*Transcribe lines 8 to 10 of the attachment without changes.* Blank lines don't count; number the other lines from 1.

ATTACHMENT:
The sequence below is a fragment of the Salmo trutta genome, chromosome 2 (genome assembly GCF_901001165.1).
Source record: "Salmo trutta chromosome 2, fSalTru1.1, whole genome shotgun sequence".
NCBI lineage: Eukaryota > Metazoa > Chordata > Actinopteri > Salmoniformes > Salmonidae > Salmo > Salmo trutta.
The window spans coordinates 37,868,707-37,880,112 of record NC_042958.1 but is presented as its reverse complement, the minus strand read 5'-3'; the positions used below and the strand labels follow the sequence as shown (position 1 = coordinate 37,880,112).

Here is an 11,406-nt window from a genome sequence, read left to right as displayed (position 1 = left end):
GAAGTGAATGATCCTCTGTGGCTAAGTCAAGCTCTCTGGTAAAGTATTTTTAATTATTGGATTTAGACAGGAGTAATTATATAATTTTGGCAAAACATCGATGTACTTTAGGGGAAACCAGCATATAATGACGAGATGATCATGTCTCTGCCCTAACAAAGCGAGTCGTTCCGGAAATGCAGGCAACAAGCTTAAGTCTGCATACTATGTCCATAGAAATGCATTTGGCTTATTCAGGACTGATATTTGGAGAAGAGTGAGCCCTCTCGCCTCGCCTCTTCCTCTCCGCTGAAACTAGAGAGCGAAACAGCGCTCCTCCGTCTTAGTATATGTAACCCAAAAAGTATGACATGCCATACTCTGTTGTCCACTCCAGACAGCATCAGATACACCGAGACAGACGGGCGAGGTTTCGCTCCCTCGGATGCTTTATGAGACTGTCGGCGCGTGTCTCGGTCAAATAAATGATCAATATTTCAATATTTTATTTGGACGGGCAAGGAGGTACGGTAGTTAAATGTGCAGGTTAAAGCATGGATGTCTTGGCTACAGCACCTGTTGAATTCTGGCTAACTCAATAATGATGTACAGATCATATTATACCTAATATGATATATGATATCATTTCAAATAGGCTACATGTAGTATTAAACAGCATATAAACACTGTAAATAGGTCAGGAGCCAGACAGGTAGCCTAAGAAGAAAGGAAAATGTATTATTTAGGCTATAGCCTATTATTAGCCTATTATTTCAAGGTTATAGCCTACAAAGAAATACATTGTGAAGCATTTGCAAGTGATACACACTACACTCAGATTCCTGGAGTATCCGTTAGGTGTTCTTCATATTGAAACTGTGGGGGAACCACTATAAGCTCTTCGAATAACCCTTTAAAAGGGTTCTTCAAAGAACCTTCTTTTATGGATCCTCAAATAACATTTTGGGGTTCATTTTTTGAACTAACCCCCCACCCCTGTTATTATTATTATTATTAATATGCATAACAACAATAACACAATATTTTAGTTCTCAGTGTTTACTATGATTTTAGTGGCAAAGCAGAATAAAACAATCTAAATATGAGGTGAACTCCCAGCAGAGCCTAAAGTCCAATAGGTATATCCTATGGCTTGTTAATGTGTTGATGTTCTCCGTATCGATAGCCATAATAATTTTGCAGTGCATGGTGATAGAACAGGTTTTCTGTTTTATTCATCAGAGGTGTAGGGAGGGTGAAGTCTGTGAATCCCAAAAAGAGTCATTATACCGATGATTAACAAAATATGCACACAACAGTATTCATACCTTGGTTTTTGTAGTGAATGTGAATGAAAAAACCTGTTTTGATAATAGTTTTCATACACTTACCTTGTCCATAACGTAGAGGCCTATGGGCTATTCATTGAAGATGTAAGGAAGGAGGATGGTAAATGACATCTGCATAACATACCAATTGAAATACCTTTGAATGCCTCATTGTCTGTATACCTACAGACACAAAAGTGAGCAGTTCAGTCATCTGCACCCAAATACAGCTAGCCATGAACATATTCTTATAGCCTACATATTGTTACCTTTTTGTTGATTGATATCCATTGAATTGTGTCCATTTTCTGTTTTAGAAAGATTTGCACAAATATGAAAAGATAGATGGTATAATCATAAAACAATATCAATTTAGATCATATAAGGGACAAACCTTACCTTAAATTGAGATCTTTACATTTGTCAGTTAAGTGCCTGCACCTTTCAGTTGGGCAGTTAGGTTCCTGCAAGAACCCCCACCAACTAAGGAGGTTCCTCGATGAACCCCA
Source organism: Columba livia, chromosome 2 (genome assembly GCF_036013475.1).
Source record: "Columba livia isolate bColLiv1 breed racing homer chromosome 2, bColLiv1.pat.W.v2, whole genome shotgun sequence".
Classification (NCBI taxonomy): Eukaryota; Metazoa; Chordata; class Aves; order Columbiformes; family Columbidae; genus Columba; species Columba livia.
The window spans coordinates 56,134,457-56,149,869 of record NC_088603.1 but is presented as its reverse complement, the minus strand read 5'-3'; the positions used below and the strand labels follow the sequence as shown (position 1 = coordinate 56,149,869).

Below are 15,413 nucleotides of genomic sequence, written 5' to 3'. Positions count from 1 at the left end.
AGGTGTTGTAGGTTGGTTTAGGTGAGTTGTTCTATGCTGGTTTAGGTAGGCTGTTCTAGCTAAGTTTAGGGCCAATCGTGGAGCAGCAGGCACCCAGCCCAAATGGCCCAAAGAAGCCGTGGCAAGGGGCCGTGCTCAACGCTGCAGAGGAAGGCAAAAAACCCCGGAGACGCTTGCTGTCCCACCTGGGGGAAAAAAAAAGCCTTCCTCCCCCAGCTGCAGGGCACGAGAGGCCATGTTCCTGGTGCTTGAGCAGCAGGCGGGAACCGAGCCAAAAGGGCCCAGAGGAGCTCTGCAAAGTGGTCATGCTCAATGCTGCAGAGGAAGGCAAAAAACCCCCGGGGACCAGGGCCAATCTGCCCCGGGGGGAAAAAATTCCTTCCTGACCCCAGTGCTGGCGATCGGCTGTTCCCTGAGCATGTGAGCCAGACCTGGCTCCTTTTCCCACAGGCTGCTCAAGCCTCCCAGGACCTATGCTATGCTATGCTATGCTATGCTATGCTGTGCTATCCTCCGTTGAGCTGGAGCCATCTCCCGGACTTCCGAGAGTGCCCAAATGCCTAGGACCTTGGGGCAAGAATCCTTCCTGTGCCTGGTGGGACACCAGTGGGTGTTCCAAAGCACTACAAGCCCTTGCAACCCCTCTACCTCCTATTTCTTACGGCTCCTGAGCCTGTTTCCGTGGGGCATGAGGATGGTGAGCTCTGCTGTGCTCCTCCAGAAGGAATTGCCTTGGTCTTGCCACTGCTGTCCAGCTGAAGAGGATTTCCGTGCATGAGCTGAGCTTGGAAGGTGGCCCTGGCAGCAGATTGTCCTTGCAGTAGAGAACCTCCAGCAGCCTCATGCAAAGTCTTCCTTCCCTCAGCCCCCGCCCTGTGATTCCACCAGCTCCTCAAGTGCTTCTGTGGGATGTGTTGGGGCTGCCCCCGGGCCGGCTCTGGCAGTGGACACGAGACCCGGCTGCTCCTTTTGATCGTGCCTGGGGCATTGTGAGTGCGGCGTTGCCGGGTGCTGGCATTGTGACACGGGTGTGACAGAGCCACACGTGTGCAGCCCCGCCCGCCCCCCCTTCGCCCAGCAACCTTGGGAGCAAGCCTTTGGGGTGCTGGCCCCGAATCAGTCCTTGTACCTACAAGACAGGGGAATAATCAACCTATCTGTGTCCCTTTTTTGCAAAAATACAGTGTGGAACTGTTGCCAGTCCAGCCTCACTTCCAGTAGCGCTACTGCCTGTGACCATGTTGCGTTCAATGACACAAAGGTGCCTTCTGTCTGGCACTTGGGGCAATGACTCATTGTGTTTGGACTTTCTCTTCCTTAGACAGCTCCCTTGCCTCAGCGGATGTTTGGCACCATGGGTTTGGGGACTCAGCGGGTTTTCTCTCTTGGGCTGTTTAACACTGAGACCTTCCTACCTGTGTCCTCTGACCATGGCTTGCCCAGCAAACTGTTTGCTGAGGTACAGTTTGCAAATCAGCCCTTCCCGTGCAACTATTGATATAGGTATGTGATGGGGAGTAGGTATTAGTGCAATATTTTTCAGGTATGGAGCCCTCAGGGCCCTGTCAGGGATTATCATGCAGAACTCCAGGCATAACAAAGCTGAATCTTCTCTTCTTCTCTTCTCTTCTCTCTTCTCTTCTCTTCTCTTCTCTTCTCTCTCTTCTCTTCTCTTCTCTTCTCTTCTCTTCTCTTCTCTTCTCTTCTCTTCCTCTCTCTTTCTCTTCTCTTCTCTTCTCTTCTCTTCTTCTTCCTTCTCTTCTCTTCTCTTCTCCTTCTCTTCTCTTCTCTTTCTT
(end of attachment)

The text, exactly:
Source record: "Columba livia isolate bColLiv1 breed racing homer chromosome 2, bColLiv1.pat.W.v2, whole genome shotgun sequence".
Classification (NCBI taxonomy): Eukaryota; Metazoa; Chordata; class Aves; order Columbiformes; family Columbidae; genus Columba; species Columba livia.
The window spans coordinates 56,134,457-56,149,869 of record NC_088603.1 but is presented as its reverse complement, the minus strand read 5'-3'; the positions used below and the strand labels follow the sequence as shown (position 1 = coordinate 56,149,869).